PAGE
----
0
Votes

Holland is Convicted of 1991 Chantilly Rape

Jury recommends three life terms plus 17 years.

At the start of Troy Darrell Holland's trial for rape, last week, defense attorney Thomas Haddock told the jury to "listen to all the evidence and see if you think [the victim] was abducted, raped, sodomized and robbed."

The jury of eight women and four men did exactly that — and when they were finished, they found Holland, 38, guilty on all counts. The jurors also recommended he be sentenced to three life terms plus 17 years.

His conviction came just days after the co-defendant in this case, Donald Harmon Roper, was sentenced to 115 years in prison for his part in these crimes.

The incident occurred Nov. 2, 1991, around 4:15 a.m., and the two men grabbed their victim — a 19-year-old woman — as she arrived home at the Shenandoah Crossing Apartments in Chantilly.

But her attackers wore masks and gloves, and the case remained unsolved for years until a positive DNA match in February 2005 led to the arrest of Roper, 40, of Fredericksburg.

On April 18, 2005, a Fairfax County grand jury indicted him on one count of rape, two counts of forcible sodomy, one count of abduction with intent to defile and one count of robbery. Meanwhile, Holland — who went to high school with Roper — also became a suspect in the case.

On Dec. 19, 2005, the grand jury indicted him for the same five offenses. And two days later, Holland, of 62 Mallard Court in Charles Town, W. Va., was taken into custody at his home by Jefferson County sheriff's deputies and extradited to Fairfax County.

His jury trial was last Monday-Tuesday, Dec. 4-5, in Fairfax County Circuit Court. Centre View is not revealing the victim's identity, but she's now a wife and mother and lives in Maine. In November 1991, though, she'd only lived in Chantilly a couple weeks.

She'd worked late and gotten together with friends in Sterling before driving her 1986 Nissan Sentra home to Chantilly — and into a nightmare. With no parking spaces available in front of her building, the woman parked near the clubhouse. But as soon as she exited her car, two masked men ran toward her.

THEY WORE DARK clothes and rubber gloves, and one man was taller than the other, who was shorter and stockier. And as DNA evidence has now proven, Holland was the taller man, and Roper, the shorter.

She testified that, at first, they said they wanted her car, and she told them to take it. But then, they pushed her into the back seat, and Holland drove the vehicle for 10-15 minutes before stopping. Afterward, both men sexually assaulted her. She screamed and kicked, to no avail, and finally gave up fighting.

When Assistant Commonwealth's Attorney Ian Rodway asked her why, she replied, "I thought I was going to die if I didn't cooperate. When we left Shenandoah Crossing, the person in the front seat said if I wasn't nice, they'd get the knife. I didn't feel I had any choice, if I wanted to live. I just wanted to get out of it alive."

After she described the attacks, the bailiff opened an evidence bag and showed her the white, silk blouse she'd worn that night, so she could identify it in court. When she saw it, she cried.

Afterward, they drove her to the vicinity of her apartment building and put a ballcap over her eyes when they removed their gloves and masks before fleeing. Police later found five pieces of rubber glove in her car.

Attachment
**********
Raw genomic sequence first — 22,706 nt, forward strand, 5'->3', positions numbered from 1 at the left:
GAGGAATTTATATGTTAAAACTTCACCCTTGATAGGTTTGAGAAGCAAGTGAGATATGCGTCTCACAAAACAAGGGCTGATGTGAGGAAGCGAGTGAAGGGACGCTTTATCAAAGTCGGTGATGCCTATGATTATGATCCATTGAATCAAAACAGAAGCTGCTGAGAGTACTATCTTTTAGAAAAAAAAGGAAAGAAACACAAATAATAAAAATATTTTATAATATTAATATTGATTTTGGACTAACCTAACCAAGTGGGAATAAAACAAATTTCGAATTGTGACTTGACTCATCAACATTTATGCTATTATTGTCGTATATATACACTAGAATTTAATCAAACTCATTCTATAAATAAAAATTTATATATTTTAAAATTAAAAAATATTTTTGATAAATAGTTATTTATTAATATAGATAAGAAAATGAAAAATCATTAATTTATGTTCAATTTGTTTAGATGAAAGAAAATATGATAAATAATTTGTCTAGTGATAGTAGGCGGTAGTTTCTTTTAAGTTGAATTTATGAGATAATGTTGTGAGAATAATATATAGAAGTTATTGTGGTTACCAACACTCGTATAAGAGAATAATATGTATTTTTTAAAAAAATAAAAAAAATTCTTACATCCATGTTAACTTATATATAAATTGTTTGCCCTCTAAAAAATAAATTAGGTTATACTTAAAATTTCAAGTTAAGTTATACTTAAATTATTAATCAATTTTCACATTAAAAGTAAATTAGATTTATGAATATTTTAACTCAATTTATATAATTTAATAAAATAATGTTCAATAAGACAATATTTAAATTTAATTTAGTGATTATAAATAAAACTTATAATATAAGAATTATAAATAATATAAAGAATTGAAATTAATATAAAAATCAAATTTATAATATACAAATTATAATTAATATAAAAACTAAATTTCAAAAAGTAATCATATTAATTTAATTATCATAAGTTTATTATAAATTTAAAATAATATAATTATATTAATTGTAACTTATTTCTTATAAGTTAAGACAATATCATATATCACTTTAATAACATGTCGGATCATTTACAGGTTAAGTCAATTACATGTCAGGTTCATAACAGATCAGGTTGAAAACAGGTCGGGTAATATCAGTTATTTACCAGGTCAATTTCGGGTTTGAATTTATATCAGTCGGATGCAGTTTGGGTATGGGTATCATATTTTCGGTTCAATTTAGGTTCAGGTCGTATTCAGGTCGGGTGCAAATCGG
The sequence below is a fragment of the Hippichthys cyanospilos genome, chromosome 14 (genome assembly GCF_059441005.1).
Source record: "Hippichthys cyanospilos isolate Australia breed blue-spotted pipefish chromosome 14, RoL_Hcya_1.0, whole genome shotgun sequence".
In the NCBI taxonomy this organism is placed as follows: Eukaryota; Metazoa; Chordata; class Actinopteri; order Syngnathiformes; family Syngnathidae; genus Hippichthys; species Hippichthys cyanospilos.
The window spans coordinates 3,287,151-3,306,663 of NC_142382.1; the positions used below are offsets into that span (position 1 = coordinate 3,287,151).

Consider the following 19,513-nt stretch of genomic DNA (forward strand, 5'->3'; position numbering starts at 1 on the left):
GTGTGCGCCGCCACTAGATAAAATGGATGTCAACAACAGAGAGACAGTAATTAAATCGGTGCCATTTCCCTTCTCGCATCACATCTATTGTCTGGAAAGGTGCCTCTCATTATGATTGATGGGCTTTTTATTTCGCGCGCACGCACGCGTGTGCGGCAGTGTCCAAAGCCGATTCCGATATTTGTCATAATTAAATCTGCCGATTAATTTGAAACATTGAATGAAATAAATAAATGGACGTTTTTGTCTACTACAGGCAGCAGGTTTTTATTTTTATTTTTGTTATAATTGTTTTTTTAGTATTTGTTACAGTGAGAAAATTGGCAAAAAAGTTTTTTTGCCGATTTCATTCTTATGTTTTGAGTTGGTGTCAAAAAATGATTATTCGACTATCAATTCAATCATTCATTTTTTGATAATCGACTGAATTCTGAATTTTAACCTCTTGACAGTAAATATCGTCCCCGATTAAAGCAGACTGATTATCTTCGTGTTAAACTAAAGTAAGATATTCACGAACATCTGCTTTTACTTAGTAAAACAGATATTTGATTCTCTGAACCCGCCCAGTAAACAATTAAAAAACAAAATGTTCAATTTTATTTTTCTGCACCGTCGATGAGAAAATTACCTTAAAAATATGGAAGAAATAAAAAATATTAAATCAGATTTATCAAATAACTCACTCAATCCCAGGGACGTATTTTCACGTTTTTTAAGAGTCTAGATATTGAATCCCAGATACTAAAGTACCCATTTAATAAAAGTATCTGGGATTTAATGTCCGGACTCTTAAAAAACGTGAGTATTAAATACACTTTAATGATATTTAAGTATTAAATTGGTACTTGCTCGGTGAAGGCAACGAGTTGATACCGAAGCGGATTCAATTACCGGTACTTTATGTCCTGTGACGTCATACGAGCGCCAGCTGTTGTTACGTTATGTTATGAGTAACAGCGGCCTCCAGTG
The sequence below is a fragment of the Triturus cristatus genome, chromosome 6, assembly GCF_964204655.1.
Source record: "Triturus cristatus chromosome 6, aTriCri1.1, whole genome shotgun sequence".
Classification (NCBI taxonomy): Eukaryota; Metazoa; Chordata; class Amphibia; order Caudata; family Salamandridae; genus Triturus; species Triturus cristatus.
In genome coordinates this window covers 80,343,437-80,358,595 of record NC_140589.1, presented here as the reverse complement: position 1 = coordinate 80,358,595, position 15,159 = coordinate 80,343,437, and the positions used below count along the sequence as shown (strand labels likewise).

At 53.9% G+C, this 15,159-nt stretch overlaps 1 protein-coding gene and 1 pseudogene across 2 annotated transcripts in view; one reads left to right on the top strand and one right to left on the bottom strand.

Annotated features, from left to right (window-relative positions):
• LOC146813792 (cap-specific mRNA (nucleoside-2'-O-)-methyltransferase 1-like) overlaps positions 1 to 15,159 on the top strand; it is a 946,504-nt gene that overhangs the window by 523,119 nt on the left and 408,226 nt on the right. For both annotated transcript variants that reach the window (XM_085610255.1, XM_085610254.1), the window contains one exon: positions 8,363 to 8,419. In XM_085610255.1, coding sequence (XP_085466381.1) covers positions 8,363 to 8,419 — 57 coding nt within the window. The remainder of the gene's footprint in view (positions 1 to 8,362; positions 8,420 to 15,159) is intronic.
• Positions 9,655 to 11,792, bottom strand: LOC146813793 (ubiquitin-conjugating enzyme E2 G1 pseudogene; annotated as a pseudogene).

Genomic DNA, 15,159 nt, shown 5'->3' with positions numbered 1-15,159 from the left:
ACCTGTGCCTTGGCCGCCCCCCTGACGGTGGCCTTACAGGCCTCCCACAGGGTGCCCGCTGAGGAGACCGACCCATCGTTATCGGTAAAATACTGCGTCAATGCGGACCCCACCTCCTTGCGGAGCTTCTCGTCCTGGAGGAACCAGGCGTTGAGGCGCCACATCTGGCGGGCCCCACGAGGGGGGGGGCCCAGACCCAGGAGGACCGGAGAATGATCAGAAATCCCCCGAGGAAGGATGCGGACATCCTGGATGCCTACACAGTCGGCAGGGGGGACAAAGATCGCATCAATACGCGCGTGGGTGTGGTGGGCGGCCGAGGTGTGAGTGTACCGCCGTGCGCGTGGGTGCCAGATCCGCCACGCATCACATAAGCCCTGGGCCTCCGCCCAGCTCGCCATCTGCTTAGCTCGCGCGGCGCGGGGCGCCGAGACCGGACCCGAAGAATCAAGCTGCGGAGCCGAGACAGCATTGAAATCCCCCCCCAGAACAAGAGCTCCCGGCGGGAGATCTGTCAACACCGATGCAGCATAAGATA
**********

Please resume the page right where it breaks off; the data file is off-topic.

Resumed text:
Her assailants left her purse but, she said, "The wallet with my [driver's] license, ATM card, Social Security card and about $10 was gone."

Also testifying against Holland last week was Christopher Larson. He now lives in Oklahoma; but in November 1991, he lived in this area and was an Army specialist stationed at Fort Myer. On Nov. 2, around 5 a.m., he was driving his truck near Shenandoah Crossing, heading off to do some squirrel hunting.

Larson told the court that, as he was leaving, a young woman ran into the street and flagged him down. He described how distraught she was and identified a photo of the victim as that woman.

WHEN HE STOPPED his pickup truck, rolled down his window and asked how he could help her, she told him she'd just been raped. He testified how disheveled her clothes looked and said the woman was extremely upset.

Larson then drove her to her apartment, where she called police and reported what happened. The police also spoke with her in person and a sexual-assault exam was performed on her at Inova Fairfax Hospital.

Then nothing happened for years — until Roper was convicted of a felony in another jurisdiction and, as is customary in this state, a sample of his DNA was entered into the Virginia DNA Data Bank for convicted felons. And on Aug. 12, 2004, Det. Mark Pfeiffer submitted the forensic evidence from the 1991 rape, along with the victim's blouse, to the state lab for testing.

In court, forensic scientist Karen Ambrozy — who did the original DNA testing after the crime and again when the evidence was resubmitted — testified that sperm found in and on the victim had come from Roper, and DNA left on the woman's blouse had come from Holland.

During defense attorney Haddock's cross examination of the victim, he asked her if she'd had to "review what happened" prior to testifying. And in a voice tinged with both disgust and certainty, the woman replied, "I've never forgotten."

After deliberating just an hour and a half, the jury returned its verdict of guilty. It later recommended he be sentenced to life in prison for each of these charges: rape, abduction and one count of forcible sodomy, 10 years for the other sodomy charge and seven years for robbery. Judge Robert Wooldridge then set Holland's sentencing for Jan. 19.